Date of Award
Doctor of Philosophy (PhD)
Reid, Scott A.
As time goes by and new innovations are brought up to improve living conditions, the human impact on the environment becomes more significant. It has been shown that man-made halogenated compounds play a key role in many real-world chemical processes. For example, in combustion, these compounds are used as fire retardant agents, and in atmospheric chemistry, they initiate ozone depletion reactions.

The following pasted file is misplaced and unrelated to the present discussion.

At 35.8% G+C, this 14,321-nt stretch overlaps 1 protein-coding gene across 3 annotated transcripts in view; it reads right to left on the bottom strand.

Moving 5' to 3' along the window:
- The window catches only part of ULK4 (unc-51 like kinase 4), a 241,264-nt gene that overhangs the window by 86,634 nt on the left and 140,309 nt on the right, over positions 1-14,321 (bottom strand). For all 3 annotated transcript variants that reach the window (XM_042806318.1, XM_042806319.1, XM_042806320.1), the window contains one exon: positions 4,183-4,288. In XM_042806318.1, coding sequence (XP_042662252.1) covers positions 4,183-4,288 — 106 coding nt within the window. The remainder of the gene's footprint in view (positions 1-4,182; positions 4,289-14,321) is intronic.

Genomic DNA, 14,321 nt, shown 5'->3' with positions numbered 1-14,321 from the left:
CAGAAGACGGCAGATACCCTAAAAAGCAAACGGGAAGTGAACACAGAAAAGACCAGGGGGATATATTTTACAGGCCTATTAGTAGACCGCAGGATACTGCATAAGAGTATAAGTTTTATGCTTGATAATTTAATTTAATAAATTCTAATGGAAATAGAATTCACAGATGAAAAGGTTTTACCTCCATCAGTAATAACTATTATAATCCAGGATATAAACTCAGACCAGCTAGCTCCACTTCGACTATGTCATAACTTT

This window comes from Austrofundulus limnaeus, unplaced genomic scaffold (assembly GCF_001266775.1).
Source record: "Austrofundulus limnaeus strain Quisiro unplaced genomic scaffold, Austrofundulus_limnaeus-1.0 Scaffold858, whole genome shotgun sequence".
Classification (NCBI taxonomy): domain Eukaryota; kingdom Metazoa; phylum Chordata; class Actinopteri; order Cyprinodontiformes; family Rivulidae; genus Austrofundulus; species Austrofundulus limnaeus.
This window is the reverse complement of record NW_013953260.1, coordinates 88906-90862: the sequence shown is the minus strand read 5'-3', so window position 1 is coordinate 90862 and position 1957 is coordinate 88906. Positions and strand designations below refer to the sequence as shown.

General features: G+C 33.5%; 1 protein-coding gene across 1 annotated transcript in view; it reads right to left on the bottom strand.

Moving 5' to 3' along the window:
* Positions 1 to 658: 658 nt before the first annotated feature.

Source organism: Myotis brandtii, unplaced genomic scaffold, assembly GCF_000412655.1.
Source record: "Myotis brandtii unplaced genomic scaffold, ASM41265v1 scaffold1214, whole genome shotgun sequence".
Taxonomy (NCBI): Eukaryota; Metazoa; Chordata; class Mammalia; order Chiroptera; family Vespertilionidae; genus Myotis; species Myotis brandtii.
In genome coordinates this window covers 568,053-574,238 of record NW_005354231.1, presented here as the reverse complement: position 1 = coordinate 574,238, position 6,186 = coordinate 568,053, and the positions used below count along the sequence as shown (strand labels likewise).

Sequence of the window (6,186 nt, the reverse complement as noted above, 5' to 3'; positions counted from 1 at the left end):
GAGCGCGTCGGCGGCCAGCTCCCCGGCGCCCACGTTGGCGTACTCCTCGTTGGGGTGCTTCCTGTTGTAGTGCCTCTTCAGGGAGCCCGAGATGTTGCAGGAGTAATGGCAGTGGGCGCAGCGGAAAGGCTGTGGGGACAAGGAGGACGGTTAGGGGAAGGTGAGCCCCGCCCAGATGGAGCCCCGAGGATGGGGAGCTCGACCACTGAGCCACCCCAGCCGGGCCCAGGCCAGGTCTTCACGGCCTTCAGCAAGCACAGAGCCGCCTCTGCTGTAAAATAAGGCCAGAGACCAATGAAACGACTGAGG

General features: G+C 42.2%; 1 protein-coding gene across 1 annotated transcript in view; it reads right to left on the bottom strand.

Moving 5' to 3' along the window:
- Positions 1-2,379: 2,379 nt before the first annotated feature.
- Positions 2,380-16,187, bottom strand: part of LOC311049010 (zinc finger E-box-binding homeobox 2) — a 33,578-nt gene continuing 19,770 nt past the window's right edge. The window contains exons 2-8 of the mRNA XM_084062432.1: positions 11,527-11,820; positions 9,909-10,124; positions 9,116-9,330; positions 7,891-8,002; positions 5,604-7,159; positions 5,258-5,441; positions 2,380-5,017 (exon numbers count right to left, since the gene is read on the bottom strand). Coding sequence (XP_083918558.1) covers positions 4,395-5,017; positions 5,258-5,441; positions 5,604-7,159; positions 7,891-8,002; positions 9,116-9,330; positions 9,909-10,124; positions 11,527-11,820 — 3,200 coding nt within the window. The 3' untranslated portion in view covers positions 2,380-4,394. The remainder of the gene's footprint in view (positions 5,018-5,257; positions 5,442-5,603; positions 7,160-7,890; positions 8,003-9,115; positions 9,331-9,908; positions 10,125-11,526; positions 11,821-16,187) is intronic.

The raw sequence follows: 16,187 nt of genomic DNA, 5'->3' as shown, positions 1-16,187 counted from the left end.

However little is known about the mechanisms governing these processes and many intermediates involved in these processes have been elusive to researchers for diverse reasons such as short lifetime and difficulty in distinguishing products from parents molecules. The studies compiled in this work are focused on exploring the photochemical behavior of various intermediates derived from polyhalogenated compounds. These intermediates are trapped in inert rigid matrix and characterized by using IR, UV/Vis spectroscopy supported by computational methods. The photochemistry is explored using selected wavelength appropriate to each species. In this work, the photolysis products of CF2I2, CF2Br2, CXBr3 (X=H, D, F), C2H4Br2, C2F4Br2 have been generated and trapped in Argon or Neon matrices and most of them were characterized for the first time. We have also studied weakly bound complexes (C2H4***Br2, C2H4***I2), formed in matrix by co-deposition of monomers or by trapping fragments resulting from high voltage discharge (H2CXBr***Br; X=H, Cl, Br). We hope that our results will contribute to better understand the photochemical behavior of polyhalogenated species, and to some extent help to understand mechanism in different phenomena involving these species.